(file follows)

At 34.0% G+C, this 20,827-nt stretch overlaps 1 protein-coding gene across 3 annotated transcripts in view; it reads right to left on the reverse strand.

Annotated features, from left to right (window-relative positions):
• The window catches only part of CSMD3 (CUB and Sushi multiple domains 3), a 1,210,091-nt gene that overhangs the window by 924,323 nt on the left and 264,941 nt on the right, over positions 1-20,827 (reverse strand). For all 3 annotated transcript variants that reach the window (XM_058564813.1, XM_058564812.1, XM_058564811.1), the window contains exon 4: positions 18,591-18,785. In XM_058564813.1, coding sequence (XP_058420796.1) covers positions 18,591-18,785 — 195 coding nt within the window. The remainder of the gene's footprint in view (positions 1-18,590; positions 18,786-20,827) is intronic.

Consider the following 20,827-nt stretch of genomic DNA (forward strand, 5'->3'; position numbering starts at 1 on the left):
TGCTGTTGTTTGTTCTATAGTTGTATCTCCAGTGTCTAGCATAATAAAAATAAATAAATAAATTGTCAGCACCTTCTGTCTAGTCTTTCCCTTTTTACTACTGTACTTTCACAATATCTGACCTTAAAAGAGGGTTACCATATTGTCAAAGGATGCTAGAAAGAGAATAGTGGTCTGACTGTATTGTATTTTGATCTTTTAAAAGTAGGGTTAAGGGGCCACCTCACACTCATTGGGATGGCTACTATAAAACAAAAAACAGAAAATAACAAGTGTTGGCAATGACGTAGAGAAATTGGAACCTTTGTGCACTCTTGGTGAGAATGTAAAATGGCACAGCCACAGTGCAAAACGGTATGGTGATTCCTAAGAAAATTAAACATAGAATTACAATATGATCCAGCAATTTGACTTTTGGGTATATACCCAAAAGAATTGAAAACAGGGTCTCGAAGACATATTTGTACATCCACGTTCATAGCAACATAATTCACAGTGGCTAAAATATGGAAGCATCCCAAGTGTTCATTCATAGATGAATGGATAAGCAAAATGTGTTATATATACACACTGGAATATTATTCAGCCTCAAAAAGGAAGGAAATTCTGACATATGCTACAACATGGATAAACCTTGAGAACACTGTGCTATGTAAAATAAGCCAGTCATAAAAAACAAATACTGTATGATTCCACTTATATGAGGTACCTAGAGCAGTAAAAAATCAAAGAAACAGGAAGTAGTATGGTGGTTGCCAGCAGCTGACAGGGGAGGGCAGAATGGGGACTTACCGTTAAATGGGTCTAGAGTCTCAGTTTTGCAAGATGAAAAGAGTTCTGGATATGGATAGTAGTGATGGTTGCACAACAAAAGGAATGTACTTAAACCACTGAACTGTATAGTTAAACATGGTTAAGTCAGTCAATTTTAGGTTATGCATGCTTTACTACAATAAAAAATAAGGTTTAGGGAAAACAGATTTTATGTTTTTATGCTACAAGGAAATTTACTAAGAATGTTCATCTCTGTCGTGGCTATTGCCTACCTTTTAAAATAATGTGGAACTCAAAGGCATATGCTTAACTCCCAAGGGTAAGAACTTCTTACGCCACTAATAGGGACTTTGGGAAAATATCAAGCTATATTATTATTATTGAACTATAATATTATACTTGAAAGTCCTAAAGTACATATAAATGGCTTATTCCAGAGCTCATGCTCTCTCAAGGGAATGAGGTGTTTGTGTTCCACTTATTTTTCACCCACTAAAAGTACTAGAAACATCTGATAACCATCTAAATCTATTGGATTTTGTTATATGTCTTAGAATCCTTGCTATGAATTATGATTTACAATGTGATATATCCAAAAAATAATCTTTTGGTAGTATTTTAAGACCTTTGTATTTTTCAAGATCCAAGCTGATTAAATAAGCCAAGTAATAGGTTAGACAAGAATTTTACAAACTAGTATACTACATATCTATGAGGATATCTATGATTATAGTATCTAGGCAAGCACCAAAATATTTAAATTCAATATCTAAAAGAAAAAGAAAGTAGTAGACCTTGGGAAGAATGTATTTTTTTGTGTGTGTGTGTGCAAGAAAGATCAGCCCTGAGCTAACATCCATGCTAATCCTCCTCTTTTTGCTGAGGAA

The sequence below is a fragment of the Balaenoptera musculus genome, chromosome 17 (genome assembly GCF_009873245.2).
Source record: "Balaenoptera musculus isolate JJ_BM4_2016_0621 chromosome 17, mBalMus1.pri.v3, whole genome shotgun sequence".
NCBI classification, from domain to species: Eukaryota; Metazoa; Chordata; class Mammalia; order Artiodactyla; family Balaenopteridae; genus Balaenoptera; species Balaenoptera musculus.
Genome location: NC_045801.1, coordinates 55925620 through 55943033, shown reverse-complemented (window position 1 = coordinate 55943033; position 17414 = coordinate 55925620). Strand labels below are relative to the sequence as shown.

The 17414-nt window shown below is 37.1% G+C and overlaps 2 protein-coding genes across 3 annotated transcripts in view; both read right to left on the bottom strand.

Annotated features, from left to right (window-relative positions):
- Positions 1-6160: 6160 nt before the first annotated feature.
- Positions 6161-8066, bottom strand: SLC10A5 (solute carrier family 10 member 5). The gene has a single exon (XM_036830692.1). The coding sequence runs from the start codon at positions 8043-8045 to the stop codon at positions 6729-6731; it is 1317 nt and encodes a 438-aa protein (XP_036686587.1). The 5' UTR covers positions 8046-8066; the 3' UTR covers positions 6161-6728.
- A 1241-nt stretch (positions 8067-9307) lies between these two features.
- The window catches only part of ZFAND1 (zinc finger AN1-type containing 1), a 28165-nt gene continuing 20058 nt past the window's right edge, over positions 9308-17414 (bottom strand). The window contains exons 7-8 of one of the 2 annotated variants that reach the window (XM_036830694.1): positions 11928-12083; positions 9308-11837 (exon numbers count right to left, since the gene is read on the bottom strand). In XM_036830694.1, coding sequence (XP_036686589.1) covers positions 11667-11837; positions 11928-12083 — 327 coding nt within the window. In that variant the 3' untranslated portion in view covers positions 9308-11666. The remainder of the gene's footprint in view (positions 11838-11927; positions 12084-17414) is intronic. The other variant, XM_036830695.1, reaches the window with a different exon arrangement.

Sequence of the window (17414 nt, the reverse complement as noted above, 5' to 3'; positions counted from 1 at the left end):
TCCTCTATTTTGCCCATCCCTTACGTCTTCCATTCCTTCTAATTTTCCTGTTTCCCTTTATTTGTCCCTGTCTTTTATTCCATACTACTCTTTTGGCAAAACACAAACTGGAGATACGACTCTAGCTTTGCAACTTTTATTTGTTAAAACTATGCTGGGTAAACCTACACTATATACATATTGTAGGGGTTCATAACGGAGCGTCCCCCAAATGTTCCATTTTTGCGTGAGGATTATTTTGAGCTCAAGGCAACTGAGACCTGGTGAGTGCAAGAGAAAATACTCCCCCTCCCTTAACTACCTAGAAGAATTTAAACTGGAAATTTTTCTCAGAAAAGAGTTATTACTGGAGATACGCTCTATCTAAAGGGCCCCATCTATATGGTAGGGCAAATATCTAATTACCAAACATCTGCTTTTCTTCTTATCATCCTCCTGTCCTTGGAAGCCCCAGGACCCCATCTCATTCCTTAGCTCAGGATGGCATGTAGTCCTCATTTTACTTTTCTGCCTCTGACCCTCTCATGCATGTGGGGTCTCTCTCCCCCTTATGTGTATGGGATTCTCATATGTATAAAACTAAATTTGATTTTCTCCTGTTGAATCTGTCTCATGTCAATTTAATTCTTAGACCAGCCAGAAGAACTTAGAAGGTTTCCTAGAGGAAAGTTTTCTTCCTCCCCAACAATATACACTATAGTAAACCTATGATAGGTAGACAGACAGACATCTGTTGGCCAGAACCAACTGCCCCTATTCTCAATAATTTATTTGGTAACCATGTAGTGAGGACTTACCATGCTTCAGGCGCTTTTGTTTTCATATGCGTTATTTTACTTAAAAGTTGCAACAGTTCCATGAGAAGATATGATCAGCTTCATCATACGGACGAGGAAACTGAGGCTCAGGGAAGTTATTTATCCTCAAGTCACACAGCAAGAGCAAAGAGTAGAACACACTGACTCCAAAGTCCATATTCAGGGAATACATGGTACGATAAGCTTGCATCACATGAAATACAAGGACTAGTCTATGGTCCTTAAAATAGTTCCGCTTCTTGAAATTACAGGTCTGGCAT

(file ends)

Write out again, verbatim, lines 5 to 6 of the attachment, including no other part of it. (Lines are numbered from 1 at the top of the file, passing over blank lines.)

TGCTGTTGTTTGTTCTATAGTTGTATCTCCAGTGTCTAGCATAATAAAAATAAATAAATAAATTGTCAGCACCTTCTGTCTAGTCTTTCCCTTTTTACTACTGTACTTTCACAATATCTGACCTTAAAAGAGGGTTACCATATTGTCAAAGGATGCTAGAAAGAGAATAGTGGTCTGACTGTATTGTATTTTGATCTTTTAAAAGTAGGGTTAAGGGGCCACCTCACACTCATTGGGATGGCTACTATAAAACAAAAAACAGAAAATAACAAGTGTTGGCAATGACGTAGAGAAATTGGAACCTTTGTGCACTCTTGGTGAGAATGTAAAATGGCACAGCCACAGTGCAAAACGGTATGGTGATTCCTAAGAAAATTAAACATAGAATTACAATATGATCCAGCAATTTGACTTTTGGGTATATACCCAAAAGAATTGAAAACAGGGTCTCGAAGACATATTTGTACATCCACGTTCATAGCAACATAATTCACAGTGGCTAAAATATGGAAGCATCCCAAGTGTTCATTCATAGATGAATGGATAAGCAAAATGTGTTATATATACACACTGGAATATTATTCAGCCTCAAAAAGGAAGGAAATTCTGACATATGCTACAACATGGATAAACCTTGAGAACACTGTGCTATGTAAAATAAGCCAGTCATAAAAAACAAATACTGTATGATTCCACTTATATGAGGTACCTAGAGCAGTAAAAAATCAAAGAAACAGGAAGTAGTATGGTGGTTGCCAGCAGCTGACAGGGGAGGGCAGAATGGGGACTTACCGTTAAATGGGTCTAGAGTCTCAGTTTTGCAAGATGAAAAGAGTTCTGGATATGGATAGTAGTGATGGTTGCACAACAAAAGGAATGTACTTAAACCACTGAACTGTATAGTTAAACATGGTTAAGTCAGTCAATTTTAGGTTATGCATGCTTTACTACAATAAAAAATAAGGTTTAGGGAAAACAGATTTTATGTTTTTATGCTACAAGGAAATTTACTAAGAATGTTCATCTCTGTCGTGGCTATTGCCTACCTTTTAAAATAATGTGGAACTCAAAGGCATATGCTTAACTCCCAAGGGTAAGAACTTCTTACGCCACTAATAGGGACTTTGGGAAAATATCAAGCTATATTATTATTATTGAACTATAATATTATACTTGAAAGTCCTAAAGTACATATAAATGGCTTATTCCAGAGCTCATGCTCTCTCAAGGGAATGAGGTGTTTGTGTTCCACTTATTTTTCACCCACTAAAAGTACTAGAAACATCTGATAACCATCTAAATCTATTGGATTTTGTTATATGTCTTAGAATCCTTGCTATGAATTATGATTTACAATGTGATATATCCAAAAAATAATCTTTTGGTAGTATTTTAAGACCTTTGTATTTTTCAAGATCCAAGCTGATTAAATAAGCCAAGTAATAGGTTAGACAAGAATTTTACAAACTAGTATACTACATATCTATGAGGATATCTATGATTATAGTATCTAGGCAAGCACCAAAATATTTAAATTCAATATCTAAAAGAAAAAGAAAGTAGTAGACCTTGGGAAGAATGTATTTTTTTGTGTGTGTGTGTGCAAGAAAGATCAGCCCTGAGCTAACATCCATGCTAATCCTCCTCTTTTTGCTGAGGAA

The sequence below is a fragment of the Balaenoptera musculus genome, chromosome 17 (genome assembly GCF_009873245.2).